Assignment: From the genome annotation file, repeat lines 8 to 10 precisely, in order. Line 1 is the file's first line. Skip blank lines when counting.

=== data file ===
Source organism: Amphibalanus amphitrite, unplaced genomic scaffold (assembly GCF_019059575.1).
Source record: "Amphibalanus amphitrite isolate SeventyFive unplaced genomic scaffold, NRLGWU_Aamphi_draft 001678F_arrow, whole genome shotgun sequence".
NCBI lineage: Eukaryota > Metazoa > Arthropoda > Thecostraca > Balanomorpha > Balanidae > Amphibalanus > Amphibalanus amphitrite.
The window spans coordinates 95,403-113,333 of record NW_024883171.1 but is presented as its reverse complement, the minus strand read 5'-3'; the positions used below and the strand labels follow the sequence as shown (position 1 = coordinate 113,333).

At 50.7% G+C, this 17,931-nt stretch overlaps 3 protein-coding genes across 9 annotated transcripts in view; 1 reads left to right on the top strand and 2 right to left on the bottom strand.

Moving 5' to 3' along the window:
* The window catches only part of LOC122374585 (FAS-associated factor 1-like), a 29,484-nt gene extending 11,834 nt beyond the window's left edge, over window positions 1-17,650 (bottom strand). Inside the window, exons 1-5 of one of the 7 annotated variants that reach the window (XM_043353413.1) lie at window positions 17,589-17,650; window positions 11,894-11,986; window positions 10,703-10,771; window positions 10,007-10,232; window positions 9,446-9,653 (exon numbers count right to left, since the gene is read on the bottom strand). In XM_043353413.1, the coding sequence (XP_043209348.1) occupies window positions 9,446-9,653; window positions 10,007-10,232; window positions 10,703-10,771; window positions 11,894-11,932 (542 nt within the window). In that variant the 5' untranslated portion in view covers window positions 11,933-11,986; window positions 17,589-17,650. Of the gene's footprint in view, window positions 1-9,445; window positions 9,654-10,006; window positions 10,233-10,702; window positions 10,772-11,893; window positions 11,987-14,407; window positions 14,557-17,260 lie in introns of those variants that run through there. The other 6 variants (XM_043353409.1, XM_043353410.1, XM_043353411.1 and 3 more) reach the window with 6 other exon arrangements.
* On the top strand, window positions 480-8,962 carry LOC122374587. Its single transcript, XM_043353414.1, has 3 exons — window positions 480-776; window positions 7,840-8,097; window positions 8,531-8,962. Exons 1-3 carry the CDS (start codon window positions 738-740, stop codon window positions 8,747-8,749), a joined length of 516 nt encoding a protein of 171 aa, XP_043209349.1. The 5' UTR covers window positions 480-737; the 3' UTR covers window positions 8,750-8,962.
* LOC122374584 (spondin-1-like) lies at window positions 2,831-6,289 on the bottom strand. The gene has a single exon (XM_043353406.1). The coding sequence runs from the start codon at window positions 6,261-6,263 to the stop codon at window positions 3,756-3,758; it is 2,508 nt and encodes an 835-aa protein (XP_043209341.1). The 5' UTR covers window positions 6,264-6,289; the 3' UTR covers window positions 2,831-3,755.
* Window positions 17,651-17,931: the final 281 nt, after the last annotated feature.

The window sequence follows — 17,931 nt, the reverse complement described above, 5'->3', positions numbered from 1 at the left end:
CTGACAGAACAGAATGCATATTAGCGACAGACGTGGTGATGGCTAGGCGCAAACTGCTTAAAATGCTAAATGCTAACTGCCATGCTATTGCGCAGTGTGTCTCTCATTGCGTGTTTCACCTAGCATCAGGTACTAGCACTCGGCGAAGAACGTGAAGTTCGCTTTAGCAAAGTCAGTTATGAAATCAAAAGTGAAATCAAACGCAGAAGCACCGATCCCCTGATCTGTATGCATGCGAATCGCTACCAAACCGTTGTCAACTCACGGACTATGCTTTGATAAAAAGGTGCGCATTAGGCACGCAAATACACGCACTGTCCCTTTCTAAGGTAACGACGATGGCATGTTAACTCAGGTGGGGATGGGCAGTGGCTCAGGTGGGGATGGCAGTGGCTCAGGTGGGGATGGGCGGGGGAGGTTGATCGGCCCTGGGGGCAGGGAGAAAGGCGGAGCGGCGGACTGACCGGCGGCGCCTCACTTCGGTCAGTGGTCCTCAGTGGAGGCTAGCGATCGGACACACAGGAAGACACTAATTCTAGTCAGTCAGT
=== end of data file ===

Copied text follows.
* On the top strand, window positions 480-8,962 carry LOC122374587. Its single transcript, XM_043353414.1, has 3 exons — window positions 480-776; window positions 7,840-8,097; window positions 8,531-8,962. Exons 1-3 carry the CDS (start codon window positions 738-740, stop codon window positions 8,747-8,749), a joined length of 516 nt encoding a protein of 171 aa, XP_043209349.1. The 5' UTR covers window positions 480-737; the 3' UTR covers window positions 8,750-8,962.
* LOC122374584 (spondin-1-like) lies at window positions 2,831-6,289 on the bottom strand. The gene has a single exon (XM_043353406.1). The coding sequence runs from the start codon at window positions 6,261-6,263 to the stop codon at window positions 3,756-3,758; it is 2,508 nt and encodes an 835-aa protein (XP_043209341.1). The 5' UTR covers window positions 6,264-6,289; the 3' UTR covers window positions 2,831-3,755.
* Window positions 17,651-17,931: the final 281 nt, after the last annotated feature.